To tackle the supply problem at source, the Government has set the target of making available land for an average of some 20,000 private residential flats per annum in the next 10 years. It is estimated that the housing land may reach a total of about 35,000 units in the coming year. MTR Corporation Limited is going to be an important source of supply of sites for residential developments. The sites at Nam Cheong, Tsuen Wan, Tai Wai, Tin Shui Wai and Tseung Kwan O are expected to provide an estimated 14,600 units. Also, the Government has decided to sell five residential sites by tender this year, and will impose restrictions on the minimum flat number and flat size in the conditions of sale. The objective is to increase the supply of small and medium-sized flats. These sites will be able to provide about 3,000 small and medium-sized units.

     On PRH, the Government is committed to ensuring an adequate supply of land to produce on average about 15,000 PRH flats each year, and maintaining the target average waiting time (AWT) for general Waiting List applicants at about three years. In addition, the Government's policy is to provide PRH to low income families who cannot afford private rental accommodation. The Hong Kong Housing Authority has already endorsed the Waiting List income and asset limits for 2011/12. When compared with that in 2010/11, the income and asset limits have increased by an average of 15.6% and 3.3% respectively. It is estimated that under the new limits, about 131,100 non-owner occupied households in the private sector will be eligible for PRH, representing an increase of about 25,400 households over that of 2010/11. We will keep in view the demand situation, and roll forward and suitably adjust the Public Housing Construction Programme to maintain the target of AWT at about three years.  

     The Government recognises the importance of a stable home, and is fully aware of the people's wish to improve their quality of life and move up the social ladder through home ownership. Any form of subsidised home ownership will, however, only serve as a buffer. In the long run, we should increase land supply to tackle the problem at source to provide opportunities for affordable homes. In the face of short-term market fluctuations, the Government considers it appropriate to provide relief measures to potential home buyers with affordability in the long term to give them time to save up to realise their home purchase plan.  

     The Government will, in collaboration with the Hong Kong Housing Society, introduce My Home Purchase Plan (MHPP) premised on the concept of "rent-and-buy". The MHPP will effectively target at households with the ability to pay mortgages in the long run, but who cannot immediately afford the down payment in the face of short-term property price fluctuations, and allow such potential home buyers some time to save up for their home purchase. Also, MHPP helps increase the supply of "no-frills" small and medium-sized private residential flats.  

     MHPP, together with Government's commitment to address the housing needs of those low-income households who cannot afford private rental housing through the provision of PRH, measures introduced to increase land supply, the revitalisation measures for the Home Ownership Scheme (HOS) Secondary Market Scheme, and efforts to enhance the transparency and fairness of first-hand sales in the private sector, will increase choices to meet the different housing needs of the community in a sustainable manner.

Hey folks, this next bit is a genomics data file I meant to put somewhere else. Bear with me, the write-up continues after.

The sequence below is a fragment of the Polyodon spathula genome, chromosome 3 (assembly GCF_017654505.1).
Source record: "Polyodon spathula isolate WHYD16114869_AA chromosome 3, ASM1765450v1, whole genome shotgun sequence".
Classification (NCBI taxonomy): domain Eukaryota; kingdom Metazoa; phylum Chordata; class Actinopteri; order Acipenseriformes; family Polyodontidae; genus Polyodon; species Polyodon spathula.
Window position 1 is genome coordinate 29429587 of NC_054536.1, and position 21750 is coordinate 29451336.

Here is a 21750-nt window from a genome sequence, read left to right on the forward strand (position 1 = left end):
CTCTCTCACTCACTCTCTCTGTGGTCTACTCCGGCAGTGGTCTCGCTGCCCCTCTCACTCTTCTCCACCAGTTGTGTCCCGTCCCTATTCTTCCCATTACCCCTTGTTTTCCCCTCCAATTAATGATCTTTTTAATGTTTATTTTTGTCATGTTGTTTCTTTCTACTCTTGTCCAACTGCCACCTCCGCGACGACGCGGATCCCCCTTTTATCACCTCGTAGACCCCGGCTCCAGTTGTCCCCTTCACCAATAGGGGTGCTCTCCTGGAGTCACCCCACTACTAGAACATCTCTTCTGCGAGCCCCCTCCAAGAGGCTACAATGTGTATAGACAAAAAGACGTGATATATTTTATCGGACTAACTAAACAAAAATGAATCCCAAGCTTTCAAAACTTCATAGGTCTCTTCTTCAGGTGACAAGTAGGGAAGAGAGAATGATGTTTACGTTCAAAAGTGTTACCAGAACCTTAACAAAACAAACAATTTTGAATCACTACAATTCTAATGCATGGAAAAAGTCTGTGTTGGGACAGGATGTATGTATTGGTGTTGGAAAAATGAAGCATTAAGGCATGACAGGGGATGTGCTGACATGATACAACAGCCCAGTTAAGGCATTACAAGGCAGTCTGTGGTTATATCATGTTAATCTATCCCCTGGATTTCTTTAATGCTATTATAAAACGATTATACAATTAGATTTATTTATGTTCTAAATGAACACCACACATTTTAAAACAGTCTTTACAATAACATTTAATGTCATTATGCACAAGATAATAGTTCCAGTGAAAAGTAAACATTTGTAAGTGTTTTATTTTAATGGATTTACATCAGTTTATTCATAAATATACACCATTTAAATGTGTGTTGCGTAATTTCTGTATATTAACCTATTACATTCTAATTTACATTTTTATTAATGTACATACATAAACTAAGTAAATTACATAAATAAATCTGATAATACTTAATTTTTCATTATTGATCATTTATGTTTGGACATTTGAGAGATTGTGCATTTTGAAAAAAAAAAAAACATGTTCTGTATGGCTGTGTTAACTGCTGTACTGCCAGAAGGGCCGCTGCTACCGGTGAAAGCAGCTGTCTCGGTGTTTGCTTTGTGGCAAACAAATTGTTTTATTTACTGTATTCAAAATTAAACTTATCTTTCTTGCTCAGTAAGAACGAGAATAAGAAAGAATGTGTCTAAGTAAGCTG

Overall, the Government aims to provide people that have different levels of affordability with various housing options for purchase or rental. The first level is PRH for low-income families who cannot afford private rental accommodation. Above PRH is the second-hand HOS flats in the HOS Secondary Market where HOS owners may sell their flats to Green Form certificate holders without paying premium. The next levels are flats of lower prices (including HOS flats sold in the open market after payment of premium) in the private property market targeting the general public, and the MHPP flats. In the private property sector, residential flats at various market prices are also available in both the primary and secondary markets to satisfy the diverse demands of those who can afford private flats.

(b) For the second part of the question, with reference to the Members' request for the Administration to provide the number of Agreements for Sale and Purchase (ASPs) by consideration on a yearly basis from 1997 to the present and the median income of individuals in those years, the Land Registry's statistics on the yearly number of ASPs of private residential flats by consideration are available from 2002 only. Also, RVD works out the home purchase affordability on the basis of median household income rather than median income of individuals. The figures are set out at the Annex of the written reply for Members' reference. Over the past nine years, there were on average about 53,000 transactions on private residential properties valued below $2 million. In 2010, there were about 51,000 such transactions, which was similar to the annual average in the past nine years. This shows there is a stable supply of private residential properties valued below $2 million.

Ends/Wednesday, March 30, 2011
Issued at HKT 15:05